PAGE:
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Need to get a Firewire Audio/MIDI interface working in Mint

Tue Jan 22, 2013 12:56 am

Hi; taking a break from Windows 8 DAW setup.

I have a Presonus Firestudio Project, which is a combined audio and MIDI interface for recording and playback. It's a Firewire interface, and it is hooked up to my studio monitor speakers as well as a pair of headphones. My system has AC97 disabled in the BIOS, and it must stay that way to avoid problems when I run my DAW software under Windows 8. I also plan to disable HDMI audio and any other kind of audio that might be turned on in the graphic card or other places. Again, the Windows DAW is the king that rules, so all other systems and purposes exist at his benevolence. :)

Mint 14 is very pretty, but I can't seem to get with the Linux mindset and it doesn't help that I have a typical end-user's limits on time and patience. I can't figure out how to add drivers (the original installation was done before I hooked up the Presonus).

The package manager is very descriptive, but you have to read each item individually which is time-consuming, and the filters are kind of sloppily defined. I'm a pure Windows guy so I haven't yet the experience or mindset to determine what I need to install in a Linux environment in order to "make something go". Google searches yield aimless-sounding results and scores of "sudo" commands, which I'm not about to try doing here.

I'm a technical guy, but here in Linux, I'm not a power user and don't have either the time or desire to become an admin (yet). I guess you could say I'm an end-user because I just want to use my Firestudio Project to hear audio and to play a MIDI keyboard or other device without a lot of fuss and without having to write scripts or type in cryptic commands. It would be a huge bonus if i could get even a single mic or line input working for recording. Can this be done?

Intel i7 3930 K
Asus P9X79 WS, 64 GB RAM
320 GB Samsung SATA II hard drive
Linux Mint 14
A living room full of tools, computer parts, a mess of MIDI controllers, a few keyboards, and some guitars. And oh yeah, an electronic drum kit, so that line input needs to be stereo-in!

Urgency is not critical here, this is just a fun project. Well, it's fun until I have to start typing line commands, and then somebody's gonna get hurt! Okay, just kidding. A little. :o :roll:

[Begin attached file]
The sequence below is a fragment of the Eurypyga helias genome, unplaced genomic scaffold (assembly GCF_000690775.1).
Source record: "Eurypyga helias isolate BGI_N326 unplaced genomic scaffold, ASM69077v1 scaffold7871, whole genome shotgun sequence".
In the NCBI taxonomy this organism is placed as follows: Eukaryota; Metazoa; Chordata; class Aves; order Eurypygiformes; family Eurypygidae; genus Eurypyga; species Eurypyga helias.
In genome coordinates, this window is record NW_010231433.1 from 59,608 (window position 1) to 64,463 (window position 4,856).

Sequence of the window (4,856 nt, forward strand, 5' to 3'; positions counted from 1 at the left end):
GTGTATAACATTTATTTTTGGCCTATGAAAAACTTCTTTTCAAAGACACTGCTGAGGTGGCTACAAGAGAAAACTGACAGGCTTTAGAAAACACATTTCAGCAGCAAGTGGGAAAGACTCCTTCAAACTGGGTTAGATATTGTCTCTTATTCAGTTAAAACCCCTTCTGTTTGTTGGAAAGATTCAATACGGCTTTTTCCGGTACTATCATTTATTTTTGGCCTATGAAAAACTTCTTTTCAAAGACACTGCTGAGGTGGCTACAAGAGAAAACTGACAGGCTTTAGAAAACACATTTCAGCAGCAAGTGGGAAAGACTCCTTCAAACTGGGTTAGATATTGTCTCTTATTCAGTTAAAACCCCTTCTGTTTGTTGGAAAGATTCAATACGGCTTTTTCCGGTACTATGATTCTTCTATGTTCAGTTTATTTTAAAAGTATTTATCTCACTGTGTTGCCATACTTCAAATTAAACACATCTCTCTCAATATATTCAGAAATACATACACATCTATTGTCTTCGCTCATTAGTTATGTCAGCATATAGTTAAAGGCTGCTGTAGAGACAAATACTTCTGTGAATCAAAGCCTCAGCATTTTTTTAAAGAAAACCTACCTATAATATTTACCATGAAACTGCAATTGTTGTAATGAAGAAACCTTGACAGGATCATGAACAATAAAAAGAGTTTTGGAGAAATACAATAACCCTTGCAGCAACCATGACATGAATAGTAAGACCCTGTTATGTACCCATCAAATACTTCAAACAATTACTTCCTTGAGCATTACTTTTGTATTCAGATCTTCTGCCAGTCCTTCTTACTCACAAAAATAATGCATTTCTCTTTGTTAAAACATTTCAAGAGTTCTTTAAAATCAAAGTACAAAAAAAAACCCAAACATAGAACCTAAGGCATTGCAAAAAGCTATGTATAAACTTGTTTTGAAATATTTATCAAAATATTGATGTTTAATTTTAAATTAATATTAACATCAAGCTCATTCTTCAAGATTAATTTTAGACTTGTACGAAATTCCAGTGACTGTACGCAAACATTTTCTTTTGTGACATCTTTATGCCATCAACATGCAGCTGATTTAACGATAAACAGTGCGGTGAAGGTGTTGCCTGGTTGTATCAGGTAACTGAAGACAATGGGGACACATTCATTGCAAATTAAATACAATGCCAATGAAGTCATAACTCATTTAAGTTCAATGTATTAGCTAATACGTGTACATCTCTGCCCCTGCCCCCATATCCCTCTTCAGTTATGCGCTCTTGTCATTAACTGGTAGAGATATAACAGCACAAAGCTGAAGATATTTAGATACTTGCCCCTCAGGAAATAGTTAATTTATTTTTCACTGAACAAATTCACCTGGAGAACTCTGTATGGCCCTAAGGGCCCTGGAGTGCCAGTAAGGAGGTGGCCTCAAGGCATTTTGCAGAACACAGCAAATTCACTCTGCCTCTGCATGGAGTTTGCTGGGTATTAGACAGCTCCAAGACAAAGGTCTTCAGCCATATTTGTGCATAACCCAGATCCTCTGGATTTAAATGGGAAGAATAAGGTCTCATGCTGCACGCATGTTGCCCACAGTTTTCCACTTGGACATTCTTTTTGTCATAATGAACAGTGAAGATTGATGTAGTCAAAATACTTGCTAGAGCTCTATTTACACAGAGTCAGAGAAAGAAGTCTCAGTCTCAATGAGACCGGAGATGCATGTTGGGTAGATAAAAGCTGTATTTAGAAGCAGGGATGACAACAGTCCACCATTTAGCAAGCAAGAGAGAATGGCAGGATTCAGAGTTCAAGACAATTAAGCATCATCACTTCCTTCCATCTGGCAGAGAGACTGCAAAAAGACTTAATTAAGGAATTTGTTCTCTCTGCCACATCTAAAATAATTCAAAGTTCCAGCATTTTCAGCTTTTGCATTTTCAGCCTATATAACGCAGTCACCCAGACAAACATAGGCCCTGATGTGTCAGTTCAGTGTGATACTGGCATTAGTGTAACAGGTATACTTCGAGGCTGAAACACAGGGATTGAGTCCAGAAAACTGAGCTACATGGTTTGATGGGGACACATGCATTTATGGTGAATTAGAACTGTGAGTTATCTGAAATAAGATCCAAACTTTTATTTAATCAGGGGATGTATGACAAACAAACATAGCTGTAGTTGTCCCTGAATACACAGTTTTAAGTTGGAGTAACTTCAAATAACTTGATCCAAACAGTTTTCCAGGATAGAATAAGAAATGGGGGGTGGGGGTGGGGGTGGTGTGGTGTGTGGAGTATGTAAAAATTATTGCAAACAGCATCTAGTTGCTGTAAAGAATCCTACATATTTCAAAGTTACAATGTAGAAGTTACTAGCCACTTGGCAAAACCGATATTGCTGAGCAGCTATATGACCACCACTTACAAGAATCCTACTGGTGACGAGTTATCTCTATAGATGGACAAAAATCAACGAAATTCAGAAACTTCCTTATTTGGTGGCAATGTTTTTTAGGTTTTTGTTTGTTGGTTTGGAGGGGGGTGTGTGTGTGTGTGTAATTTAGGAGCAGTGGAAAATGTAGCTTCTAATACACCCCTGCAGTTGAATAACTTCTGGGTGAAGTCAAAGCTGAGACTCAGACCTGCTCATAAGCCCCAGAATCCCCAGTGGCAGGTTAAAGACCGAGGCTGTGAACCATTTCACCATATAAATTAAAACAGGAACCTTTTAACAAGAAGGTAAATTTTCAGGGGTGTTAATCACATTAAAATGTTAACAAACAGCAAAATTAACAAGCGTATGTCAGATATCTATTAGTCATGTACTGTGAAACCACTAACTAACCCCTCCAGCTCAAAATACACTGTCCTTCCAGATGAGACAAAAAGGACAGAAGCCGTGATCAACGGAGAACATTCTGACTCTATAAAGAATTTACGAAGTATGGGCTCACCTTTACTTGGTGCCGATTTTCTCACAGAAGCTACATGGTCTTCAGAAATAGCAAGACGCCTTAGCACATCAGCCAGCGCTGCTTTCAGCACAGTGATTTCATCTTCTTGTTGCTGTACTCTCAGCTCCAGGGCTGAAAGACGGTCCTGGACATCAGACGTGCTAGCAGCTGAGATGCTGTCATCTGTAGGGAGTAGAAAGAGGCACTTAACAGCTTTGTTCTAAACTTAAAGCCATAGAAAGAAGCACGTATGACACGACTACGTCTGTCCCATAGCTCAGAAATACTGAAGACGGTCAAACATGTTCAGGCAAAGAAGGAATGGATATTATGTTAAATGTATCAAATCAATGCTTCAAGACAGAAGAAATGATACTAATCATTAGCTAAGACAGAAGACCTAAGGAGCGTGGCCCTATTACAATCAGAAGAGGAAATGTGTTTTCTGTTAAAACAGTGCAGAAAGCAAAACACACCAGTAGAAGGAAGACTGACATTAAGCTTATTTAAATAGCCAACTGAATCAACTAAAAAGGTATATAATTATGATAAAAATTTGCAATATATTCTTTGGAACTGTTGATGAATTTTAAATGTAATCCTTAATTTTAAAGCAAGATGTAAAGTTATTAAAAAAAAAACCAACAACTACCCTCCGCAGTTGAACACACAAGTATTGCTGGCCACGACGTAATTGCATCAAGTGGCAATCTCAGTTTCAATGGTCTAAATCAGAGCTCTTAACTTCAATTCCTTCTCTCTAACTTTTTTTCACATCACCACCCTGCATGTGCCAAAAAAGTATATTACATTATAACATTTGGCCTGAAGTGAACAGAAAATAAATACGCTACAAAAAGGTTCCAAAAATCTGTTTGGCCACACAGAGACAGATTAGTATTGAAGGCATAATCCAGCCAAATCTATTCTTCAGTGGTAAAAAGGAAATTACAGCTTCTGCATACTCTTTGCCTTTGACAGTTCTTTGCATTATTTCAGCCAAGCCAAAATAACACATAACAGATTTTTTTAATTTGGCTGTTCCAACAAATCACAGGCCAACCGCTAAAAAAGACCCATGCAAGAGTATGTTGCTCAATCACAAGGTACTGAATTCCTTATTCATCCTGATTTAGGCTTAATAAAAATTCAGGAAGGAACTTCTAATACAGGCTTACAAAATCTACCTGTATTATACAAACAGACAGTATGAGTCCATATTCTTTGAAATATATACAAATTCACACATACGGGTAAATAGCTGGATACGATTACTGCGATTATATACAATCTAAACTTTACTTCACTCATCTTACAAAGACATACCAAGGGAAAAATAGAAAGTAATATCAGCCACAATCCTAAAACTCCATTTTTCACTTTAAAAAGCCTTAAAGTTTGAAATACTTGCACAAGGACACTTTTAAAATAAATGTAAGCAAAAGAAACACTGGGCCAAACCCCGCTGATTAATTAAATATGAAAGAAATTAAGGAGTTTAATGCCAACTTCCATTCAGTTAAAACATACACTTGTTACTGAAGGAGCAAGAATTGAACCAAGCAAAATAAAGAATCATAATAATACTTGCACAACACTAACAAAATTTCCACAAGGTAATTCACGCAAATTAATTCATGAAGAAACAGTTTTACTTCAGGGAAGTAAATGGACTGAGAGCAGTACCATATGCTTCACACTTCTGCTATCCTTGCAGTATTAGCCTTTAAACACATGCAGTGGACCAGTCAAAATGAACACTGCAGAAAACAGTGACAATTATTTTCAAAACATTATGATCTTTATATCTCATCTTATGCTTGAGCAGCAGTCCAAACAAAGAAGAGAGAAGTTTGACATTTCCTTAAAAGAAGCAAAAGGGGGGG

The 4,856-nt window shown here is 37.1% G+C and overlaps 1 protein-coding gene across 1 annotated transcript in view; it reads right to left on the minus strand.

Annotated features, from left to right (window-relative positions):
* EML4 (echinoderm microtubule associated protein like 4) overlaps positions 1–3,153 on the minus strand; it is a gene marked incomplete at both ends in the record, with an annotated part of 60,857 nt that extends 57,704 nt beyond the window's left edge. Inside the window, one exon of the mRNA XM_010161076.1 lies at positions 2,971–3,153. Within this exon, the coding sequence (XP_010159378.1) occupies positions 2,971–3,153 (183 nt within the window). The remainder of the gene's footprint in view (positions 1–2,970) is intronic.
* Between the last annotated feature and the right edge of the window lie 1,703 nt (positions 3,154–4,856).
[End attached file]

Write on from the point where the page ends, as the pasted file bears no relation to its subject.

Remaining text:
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Re: Need to get a Firewire Audio/MIDI interface working in M

Tue Jan 22, 2013 7:57 am

BIF wrote:
... Urgency is not critical here, this is just a fun project. Well, it's fun until I have to start typing line commands, and then somebody's gonna get hurt! Okay, just kidding. A little. :o :roll:

At the risk of getting (a little) hurt, the apt-search CLI command (optionally combined with grep) can be very helpful when you're searching for a package:

apt-search keyword
apt-search keyword | grep additional-keyword

This will give you a list of one-line summaries of all packages in your distro's repository that match the specified keyword(s).

Setting up a Linux DAW can be a PITA if you're starting from a mainstream distro, the main impediment being the lack of a DAW-friendly audio stack. You're going to get your hands dirty, and the above CLI commands are probably just the tip of the iceberg; at a bare minimum you will need to install the JACK audio toolkit and disable the default PulseAudio stack (or re-route it to run on top of JACK).

If the goal is to minimize your CLI exposure, your best bet is probably to start with one of the specialized DAW-oriented Ubuntu re-spins like Ubuntu Studio or KXStudio, which (allegedly) configure things for DAW usage out of the box. I've not used either of these distros myself, but I'm currently mucking around with turning a stock Ubuntu system into a hybrid system suitable for both everyday use and light DAW tasks, by installing some of the KXStudio packages on top of Kubuntu 12.04 (this experiment seems to be going OK, but yes some mucking with the CLI is necessary). In theory it should be possible to install the KXStudio packages on top of Mint as well, since Mint is itself an Ubuntu derivative. However, doing anything other than installing one of the re-spun distros from scratch using its installation media is likely going to take you down a CLI rabbit hole at some point.

Hope that helps... and the CLI is your friend... really, it is! :wink:

Edit: You'll also probably want to install qsynth/fluidsynth (software-based MIDI synth back-end) rosegarden (MIDI recording/editing package), jack-rack (to manage effects plug-ins), and various LADSPA-related packages (effects plugins compatible with jack-rack). Some or all of these may come pre-installed with the re-spun distros mentioned above (not sure).
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